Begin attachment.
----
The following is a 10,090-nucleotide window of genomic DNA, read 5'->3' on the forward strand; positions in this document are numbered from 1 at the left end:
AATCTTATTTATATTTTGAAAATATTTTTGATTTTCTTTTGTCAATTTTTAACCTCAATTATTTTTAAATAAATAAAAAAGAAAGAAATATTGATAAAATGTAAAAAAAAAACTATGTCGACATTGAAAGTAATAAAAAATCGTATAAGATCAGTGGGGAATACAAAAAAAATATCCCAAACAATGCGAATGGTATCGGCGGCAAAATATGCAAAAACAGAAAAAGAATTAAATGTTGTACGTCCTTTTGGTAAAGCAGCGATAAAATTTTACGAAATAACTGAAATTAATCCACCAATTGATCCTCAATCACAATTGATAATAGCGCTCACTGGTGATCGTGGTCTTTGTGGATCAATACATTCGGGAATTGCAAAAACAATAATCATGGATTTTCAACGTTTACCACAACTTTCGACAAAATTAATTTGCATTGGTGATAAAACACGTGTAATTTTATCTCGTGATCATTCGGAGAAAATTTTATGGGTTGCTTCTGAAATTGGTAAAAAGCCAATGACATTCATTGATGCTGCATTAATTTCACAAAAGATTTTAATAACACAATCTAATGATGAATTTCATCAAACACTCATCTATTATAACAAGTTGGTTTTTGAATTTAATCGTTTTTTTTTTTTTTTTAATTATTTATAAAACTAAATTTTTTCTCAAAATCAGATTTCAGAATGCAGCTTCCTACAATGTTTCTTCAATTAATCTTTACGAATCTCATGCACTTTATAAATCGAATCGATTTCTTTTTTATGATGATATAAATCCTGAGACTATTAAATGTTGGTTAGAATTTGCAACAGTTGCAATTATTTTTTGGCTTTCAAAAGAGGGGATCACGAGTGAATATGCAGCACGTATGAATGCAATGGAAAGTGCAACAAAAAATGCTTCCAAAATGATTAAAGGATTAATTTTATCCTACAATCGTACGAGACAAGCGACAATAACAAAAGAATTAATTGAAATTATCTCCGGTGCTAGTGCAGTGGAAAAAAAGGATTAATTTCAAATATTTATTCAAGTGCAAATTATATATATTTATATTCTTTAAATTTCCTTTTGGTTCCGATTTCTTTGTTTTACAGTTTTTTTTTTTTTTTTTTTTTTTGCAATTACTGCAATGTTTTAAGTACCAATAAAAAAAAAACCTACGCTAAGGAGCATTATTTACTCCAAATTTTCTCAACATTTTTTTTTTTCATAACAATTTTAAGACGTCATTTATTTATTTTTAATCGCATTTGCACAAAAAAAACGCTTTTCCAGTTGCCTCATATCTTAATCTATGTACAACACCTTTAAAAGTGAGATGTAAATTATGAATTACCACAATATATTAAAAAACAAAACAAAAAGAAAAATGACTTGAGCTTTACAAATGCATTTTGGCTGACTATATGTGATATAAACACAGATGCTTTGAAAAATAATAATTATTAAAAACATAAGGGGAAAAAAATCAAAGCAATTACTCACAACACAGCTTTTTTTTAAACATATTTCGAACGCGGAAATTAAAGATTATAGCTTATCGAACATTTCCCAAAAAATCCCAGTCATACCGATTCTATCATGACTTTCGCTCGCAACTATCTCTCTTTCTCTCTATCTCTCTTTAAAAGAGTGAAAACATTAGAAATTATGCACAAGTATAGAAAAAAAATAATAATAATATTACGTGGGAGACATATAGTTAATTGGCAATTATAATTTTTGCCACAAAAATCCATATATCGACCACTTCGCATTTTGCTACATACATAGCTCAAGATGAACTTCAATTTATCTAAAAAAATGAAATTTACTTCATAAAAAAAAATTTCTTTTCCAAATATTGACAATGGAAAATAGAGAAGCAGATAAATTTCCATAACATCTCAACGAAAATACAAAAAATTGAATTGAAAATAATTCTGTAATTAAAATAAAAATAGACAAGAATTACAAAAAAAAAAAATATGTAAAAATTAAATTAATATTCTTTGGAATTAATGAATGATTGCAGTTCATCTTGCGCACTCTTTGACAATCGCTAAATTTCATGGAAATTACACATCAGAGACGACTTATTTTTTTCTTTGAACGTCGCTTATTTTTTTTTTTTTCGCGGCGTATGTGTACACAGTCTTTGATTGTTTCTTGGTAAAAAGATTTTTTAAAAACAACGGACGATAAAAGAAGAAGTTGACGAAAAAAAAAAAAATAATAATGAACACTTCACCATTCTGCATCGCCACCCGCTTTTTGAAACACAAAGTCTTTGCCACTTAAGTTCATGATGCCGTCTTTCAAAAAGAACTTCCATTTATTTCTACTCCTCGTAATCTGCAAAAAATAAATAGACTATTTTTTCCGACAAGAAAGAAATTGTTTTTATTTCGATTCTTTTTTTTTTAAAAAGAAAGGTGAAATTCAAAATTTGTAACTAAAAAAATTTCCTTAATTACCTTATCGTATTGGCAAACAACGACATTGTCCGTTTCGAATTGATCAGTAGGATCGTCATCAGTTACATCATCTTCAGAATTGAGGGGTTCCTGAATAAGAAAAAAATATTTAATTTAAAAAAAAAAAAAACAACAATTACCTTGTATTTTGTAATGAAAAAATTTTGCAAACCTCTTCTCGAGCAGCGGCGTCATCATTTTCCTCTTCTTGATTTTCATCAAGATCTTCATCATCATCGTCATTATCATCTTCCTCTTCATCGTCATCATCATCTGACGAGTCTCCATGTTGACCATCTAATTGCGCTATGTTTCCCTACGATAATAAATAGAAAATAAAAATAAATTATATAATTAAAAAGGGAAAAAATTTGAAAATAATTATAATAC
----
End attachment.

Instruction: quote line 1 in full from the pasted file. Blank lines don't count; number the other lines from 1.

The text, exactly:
The following is a 10,090-nucleotide window of genomic DNA, read 5'->3' on the forward strand; positions in this document are numbered from 1 at the left end: